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Title:Elucidation and control of substrate recognition during RiPP biosynthesis
Author(s):Burkhart, Brandon Jay
Director of Research:Mitchell, Douglas A
Doctoral Committee Chair(s):Mitchell, Douglas A
Doctoral Committee Member(s):Hull, Kami L; Metcalf, William W; van der Donk, Wilfred A
Department / Program:Chemistry
Discipline:Chemistry
Degree Granting Institution:University of Illinois at Urbana-Champaign
Degree:Ph.D.
Genre:Dissertation
Subject(s):RiPPs
biosynthesis
YcaO
enzymology, biochemistry
protein
peptide
natural products
recognition element
binding
engineering
hybrid
Abstract:Ribosomally synthesized and posttranslationally modified peptides (RiPPs) are a rapidly growing class of natural products. RiPP precursor peptides can undergo extensive enzymatic tailoring to yield structurally and functionally diverse products. Cyclodehydratases are a type of RiPP modifying enzyme that catalyze phosphorylation of the peptide backbone and subsequent nucleophilic attack by the sidechains of Cys, Ser, or Thr to form azoline heterocycless (or azoles upon oxidation). The catalytic unit of the cyclodehydratase is a YcaO-family protein which is often accompanied by a partner protein from the E1-like superfamily (depending on the of type cyclodehydratase). Although primarily known for azoline formation, recent work suggests that YcaO proteins can use different nucleophiles and partner proteins to generate thioamide, macroamidine, and possibly other peptide posttranslational modifications. In Chapter 1, I comprehensively review the biosynthetic gene clusters (BGCs), natural products, functions, mechanisms, and applications of YcaO proteins and outline future directions for this protein superfamily. In Chapter 2, I report my investigations into the substrate recognition of canonical cyclodehydratases. Recent work suggested that unrelated RiPP modifying enzymes contain structurally similar precursor peptide binding domains. Using profile hidden Markov model comparisons, I discovered related and previously unrecognized peptide binding domains in proteins spanning the majority of known prokaryotic RiPP classes. This conserved domain was designated the RiPP precursor peptide recognition element (RRE). Through binding studies, I verified the RRE's role for three distinct RiPP classes: linear azole-containing peptides, thiopeptides, and lasso peptides. Because numerous RiPP biosynthetic enzymes act on peptide substrates, these findings have powerful predictive value as to which protein(s) drive substrate binding, thereby laying a foundation for further characterization of RiPP biosynthetic pathways and the rational engineering of new peptide binding activities. In Chapter 3, I use knowledge gained from precursor peptide binding studies to engineer a peptide that can be recognized and modified by two biosynthetic enzymes from different pathways. Combining enzymes from multiple pathways is an attractive approach for producing molecules with desired structural features, but this strategy thus far has been hampered by limited substrate tolerance of enzymes from unrelated pathways. Because RiPP biosynthetic enzymes modify their substrates by binding motifs located usually in the N-terminal leader region of precursor peptides, RiPP biosynthetic systems are highly amenable to the engineering of new compounds. I exploit this by designing chimeric leader peptides that can be bound and processed by multiple enzymes from unrelated RiPP pathways. Using this broadly applicable strategy, a cyclodehydratase was combined with enzymes from the sactipeptide and lanthipeptide RiPP classes to create new-to-nature hybrid RiPPs. These hybrids provide insight into biosynthetic timing and enzyme compatibility and establish a general platform for the engineering additional hybrid RiPPs.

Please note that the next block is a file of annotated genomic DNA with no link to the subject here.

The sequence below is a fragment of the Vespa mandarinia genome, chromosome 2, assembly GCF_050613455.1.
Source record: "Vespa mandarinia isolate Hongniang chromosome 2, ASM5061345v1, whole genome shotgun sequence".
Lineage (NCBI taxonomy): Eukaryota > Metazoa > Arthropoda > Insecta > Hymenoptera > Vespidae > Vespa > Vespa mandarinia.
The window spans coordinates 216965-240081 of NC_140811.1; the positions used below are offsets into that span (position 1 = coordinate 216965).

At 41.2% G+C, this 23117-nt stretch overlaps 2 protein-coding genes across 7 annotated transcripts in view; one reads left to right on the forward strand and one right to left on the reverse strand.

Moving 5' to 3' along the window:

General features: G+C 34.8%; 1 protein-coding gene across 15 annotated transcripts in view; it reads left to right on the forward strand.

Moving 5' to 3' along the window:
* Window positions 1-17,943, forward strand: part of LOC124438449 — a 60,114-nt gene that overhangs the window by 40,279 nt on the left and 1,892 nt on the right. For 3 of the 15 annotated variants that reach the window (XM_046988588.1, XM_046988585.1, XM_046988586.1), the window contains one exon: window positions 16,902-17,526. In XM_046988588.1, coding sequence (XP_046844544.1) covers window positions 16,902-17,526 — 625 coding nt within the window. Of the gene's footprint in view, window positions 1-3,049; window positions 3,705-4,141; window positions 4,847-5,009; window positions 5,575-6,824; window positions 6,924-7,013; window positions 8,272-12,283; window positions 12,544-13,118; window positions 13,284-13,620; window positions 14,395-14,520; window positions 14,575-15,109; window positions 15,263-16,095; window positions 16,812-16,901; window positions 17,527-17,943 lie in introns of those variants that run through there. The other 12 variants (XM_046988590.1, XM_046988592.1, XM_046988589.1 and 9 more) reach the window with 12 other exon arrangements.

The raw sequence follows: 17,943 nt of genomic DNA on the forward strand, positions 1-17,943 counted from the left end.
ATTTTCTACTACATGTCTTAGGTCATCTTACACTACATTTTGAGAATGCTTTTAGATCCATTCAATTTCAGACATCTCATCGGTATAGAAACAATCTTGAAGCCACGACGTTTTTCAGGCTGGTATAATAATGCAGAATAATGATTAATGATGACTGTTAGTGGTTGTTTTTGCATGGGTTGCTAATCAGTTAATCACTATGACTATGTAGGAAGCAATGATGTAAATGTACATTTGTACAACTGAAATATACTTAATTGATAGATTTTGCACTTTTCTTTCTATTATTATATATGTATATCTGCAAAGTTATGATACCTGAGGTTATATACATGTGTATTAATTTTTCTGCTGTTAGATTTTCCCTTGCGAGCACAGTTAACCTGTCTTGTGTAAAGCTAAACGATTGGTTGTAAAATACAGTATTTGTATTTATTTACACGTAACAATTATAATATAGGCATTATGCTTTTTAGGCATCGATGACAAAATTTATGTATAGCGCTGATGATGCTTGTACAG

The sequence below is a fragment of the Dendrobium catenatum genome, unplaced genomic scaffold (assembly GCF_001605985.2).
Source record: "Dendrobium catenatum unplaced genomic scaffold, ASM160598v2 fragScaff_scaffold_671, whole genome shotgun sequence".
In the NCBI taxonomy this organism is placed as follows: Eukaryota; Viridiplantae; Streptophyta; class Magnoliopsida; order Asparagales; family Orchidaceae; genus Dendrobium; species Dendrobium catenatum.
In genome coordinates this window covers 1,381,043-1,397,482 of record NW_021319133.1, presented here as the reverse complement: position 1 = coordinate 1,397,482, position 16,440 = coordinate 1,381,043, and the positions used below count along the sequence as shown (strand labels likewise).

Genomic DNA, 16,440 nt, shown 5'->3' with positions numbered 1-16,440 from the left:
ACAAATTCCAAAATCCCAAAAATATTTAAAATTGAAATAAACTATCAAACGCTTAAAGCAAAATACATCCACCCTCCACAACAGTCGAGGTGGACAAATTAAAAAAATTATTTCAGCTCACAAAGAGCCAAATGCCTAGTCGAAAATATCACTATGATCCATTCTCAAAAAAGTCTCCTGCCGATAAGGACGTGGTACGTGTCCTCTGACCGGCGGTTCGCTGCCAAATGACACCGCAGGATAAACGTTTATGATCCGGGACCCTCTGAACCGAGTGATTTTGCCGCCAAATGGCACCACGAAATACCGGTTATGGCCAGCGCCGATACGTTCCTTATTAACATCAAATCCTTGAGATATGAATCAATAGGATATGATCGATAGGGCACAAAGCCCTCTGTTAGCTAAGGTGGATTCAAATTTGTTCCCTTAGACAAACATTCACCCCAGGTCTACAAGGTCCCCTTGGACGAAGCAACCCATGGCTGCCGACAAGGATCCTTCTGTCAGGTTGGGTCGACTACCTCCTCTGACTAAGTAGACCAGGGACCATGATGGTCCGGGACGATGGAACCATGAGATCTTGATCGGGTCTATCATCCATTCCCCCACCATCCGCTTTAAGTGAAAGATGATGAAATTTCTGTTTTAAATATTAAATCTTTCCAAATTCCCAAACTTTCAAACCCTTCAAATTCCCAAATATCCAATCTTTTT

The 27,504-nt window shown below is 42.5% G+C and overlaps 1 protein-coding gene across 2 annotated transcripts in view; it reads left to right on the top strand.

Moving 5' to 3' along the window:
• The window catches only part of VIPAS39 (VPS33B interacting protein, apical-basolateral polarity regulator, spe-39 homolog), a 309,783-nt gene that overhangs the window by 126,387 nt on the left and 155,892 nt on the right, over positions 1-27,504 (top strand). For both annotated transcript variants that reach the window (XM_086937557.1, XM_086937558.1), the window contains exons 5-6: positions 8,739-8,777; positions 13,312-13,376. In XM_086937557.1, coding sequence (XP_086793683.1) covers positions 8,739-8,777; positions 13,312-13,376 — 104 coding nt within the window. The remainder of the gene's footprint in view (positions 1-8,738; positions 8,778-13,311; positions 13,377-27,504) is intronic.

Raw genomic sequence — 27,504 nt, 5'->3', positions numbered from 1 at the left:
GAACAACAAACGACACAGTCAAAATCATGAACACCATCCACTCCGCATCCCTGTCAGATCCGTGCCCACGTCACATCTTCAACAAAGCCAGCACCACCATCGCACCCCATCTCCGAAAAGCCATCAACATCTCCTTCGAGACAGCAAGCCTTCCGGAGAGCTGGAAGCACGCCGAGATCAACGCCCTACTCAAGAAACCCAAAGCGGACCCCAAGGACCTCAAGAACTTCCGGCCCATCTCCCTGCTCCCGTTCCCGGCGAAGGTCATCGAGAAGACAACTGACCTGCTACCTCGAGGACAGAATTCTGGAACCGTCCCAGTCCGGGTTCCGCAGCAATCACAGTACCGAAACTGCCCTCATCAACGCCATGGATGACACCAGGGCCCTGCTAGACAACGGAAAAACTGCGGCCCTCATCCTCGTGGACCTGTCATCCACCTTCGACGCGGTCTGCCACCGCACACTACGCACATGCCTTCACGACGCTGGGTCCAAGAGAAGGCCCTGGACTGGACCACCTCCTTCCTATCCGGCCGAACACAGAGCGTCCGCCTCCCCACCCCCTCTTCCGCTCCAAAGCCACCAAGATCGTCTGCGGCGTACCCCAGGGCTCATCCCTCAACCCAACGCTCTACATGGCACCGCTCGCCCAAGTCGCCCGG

Issue Date:2017-07-10
Type:Thesis
URI:http://hdl.handle.net/2142/98346
Rights Information:Copyright 2017 Brandon Burkhart
Date Available in IDEALS:2017-09-29
Date Deposited:2017-08


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